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Felted Knits Paperback – May 27 2003

4.0 out of 5 stars 7 customer reviews

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Harry Potter and the Cursed Child
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Product Details

  • Paperback: 120 pages
  • Publisher: Interweave Press; 1 edition (May 27 2003)
  • Language: English
  • ISBN-10: 1931499330
  • ISBN-13: 978-1931499330
  • Product Dimensions: 23 x 21.7 x 1.1 cm
  • Shipping Weight: 431 g
  • Average Customer Review: 4.0 out of 5 stars 7 customer reviews
  • Amazon Bestsellers Rank: #302,555 in Books (See Top 100 in Books)
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Product Description


"I enjoyed this book immensely...[It] is laid out with clear methods and instructions." - Liz Allen, The Journal for Weavers, Spinners and Dyers

"The introduction is a manual in itself, covering the basics in such detail that beginners won't miss a trick." - Vogue Knitting, Spring/Summer 2004

"[Beverly Galeskas] is simply the best resource for felting today...This is a beautiful - and useful - guidebook." - Knitter's Review

About the Author

Beverly Galeskas is the founder and owner of Fiber Trends, a knitting pattern company. She lives in Wenatchee, Washington.

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Customer Reviews

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Top Customer Reviews

Format: Paperback
There has been a huge craze for felted knitting, a process where you knit a loose garment and then wash it in the washing machine to shrink and thicken the fabric. Things that are typically felted are clogs or slippers, tote bags and vests, but you can do a lot more.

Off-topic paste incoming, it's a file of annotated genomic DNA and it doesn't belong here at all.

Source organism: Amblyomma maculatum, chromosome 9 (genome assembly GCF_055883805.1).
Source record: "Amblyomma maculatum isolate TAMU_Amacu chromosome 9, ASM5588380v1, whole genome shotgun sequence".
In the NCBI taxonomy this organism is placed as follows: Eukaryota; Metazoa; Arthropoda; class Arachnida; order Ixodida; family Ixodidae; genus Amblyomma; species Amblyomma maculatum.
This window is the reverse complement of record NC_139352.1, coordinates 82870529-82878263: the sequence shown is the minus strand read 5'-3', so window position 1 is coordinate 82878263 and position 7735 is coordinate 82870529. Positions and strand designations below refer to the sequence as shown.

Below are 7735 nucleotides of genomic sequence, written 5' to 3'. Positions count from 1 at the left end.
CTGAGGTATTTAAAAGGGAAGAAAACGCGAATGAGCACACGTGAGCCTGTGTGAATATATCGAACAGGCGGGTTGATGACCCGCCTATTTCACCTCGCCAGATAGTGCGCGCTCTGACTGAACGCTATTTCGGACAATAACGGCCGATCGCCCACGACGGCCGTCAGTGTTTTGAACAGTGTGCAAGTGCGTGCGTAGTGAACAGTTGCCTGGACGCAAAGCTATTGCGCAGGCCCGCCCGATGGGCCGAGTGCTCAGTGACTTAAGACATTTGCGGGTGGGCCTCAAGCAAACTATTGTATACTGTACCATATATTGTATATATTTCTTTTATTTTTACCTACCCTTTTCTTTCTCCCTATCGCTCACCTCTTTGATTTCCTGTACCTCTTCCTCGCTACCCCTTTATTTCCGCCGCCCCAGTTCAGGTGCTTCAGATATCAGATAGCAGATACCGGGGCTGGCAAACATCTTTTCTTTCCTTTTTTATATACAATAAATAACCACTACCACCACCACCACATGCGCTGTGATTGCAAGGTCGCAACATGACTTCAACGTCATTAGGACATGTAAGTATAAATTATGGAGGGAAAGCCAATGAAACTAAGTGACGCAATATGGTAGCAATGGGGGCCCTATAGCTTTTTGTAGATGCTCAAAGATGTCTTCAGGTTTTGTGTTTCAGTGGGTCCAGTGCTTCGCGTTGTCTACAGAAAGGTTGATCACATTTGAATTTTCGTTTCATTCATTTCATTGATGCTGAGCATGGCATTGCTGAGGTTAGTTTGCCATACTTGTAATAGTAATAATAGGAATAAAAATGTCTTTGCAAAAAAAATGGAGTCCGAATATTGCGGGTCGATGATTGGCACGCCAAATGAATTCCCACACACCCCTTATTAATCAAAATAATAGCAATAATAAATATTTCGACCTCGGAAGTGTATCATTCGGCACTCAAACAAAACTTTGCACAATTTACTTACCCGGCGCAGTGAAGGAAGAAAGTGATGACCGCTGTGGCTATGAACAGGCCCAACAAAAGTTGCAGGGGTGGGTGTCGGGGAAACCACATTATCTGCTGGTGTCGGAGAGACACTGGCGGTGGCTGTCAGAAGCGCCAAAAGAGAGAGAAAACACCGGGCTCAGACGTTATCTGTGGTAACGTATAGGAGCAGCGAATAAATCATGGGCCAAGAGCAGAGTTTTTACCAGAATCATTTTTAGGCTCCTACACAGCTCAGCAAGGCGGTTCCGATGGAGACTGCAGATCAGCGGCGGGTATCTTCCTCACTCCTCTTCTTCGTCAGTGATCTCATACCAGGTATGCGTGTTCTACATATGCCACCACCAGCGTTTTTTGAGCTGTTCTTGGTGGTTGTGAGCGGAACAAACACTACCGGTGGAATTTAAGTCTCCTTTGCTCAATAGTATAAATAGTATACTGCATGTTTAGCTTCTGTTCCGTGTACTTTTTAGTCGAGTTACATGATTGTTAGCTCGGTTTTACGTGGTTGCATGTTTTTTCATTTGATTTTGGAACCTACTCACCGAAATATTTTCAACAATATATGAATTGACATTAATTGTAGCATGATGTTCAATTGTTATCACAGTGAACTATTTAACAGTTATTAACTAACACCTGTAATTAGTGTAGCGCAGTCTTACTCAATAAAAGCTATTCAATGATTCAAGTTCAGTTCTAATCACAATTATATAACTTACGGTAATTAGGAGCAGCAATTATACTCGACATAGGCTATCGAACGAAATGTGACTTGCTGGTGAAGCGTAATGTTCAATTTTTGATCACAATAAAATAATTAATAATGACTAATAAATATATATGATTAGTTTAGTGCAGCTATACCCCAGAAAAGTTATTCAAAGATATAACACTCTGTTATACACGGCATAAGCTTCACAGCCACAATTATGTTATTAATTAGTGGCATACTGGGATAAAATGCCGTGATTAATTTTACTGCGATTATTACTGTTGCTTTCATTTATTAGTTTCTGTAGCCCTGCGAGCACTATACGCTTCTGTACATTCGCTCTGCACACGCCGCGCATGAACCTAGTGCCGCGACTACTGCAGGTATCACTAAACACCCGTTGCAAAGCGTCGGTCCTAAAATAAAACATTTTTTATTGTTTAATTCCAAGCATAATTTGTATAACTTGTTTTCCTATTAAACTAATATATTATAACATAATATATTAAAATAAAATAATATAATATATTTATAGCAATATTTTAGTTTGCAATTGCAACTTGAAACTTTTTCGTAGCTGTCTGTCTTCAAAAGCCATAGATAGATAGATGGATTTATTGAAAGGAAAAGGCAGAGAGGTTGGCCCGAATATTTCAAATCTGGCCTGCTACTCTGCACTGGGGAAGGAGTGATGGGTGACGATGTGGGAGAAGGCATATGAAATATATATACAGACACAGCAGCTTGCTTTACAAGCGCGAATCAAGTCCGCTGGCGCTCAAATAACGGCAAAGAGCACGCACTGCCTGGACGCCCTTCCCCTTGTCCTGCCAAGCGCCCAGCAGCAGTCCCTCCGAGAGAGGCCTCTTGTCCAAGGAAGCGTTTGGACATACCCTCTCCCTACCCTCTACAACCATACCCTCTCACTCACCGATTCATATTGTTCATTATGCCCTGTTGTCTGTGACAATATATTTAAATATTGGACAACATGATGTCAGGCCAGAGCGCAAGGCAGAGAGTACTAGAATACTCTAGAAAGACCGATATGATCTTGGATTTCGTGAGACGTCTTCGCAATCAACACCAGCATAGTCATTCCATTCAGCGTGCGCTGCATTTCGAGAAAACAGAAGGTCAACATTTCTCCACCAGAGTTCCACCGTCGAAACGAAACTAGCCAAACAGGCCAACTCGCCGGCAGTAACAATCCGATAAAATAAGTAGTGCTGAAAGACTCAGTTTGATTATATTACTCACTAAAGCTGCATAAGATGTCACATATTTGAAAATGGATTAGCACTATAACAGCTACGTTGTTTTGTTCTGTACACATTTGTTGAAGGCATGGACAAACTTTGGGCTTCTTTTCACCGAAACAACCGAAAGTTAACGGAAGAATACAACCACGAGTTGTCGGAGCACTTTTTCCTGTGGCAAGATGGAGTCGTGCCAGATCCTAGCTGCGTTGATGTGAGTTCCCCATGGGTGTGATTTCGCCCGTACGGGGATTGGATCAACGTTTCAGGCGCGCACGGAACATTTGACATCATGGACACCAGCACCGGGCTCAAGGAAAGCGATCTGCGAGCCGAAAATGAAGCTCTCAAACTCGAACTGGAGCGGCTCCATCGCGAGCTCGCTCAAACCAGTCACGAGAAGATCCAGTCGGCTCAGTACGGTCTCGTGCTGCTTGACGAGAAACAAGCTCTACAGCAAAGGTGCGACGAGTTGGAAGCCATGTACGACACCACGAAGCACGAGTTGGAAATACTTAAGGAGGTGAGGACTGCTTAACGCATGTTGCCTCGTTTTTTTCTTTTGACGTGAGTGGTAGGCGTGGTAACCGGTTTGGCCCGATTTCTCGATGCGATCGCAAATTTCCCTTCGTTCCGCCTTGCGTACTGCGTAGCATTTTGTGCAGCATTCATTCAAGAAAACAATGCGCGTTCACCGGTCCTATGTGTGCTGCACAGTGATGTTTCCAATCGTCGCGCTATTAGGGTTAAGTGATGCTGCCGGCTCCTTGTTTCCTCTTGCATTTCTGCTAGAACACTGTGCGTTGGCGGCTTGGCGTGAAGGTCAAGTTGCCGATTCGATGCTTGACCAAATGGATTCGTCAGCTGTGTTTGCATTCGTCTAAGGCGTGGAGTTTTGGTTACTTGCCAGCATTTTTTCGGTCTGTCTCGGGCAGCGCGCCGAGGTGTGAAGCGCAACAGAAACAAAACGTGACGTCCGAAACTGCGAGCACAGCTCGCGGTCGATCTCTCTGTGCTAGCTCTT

Bev Galeskas has some great instructions here, including an invaluable gauge check. You knit a square of a particular gauge, mark it with thread and then wash according to instructions. The thread marks the shrinkage and tells you how to adjust your knitting to get the felt to result in the size you desire.
There are also instructions for how to leave button holes or eyelets in the knitting so they don't close up, what yarns work well and which ones don't, how to felt in a front-loading washing machine (hint: it has to be the kind that lets you stop and open the door mid-cycle. My American front-loader does allow this but my European one did not. If you have the kind that locks during the cycle, Bev suggests you find a friend with a toploader and borrow their machine!)
The only small disappointment was that a pattern for felted clogs was not included. But there is a pattern for "ballet slippers" which do look something like clogs, so I suppose they can be sized up for adults, even men. Just don't CALL them ballet slippers. Felted clogs are very popular to make for gifts and to keep by the door as shoe-replacements to save your floors and carpets from wear and tear.
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By A Customer on June 12 2004
Format: Paperback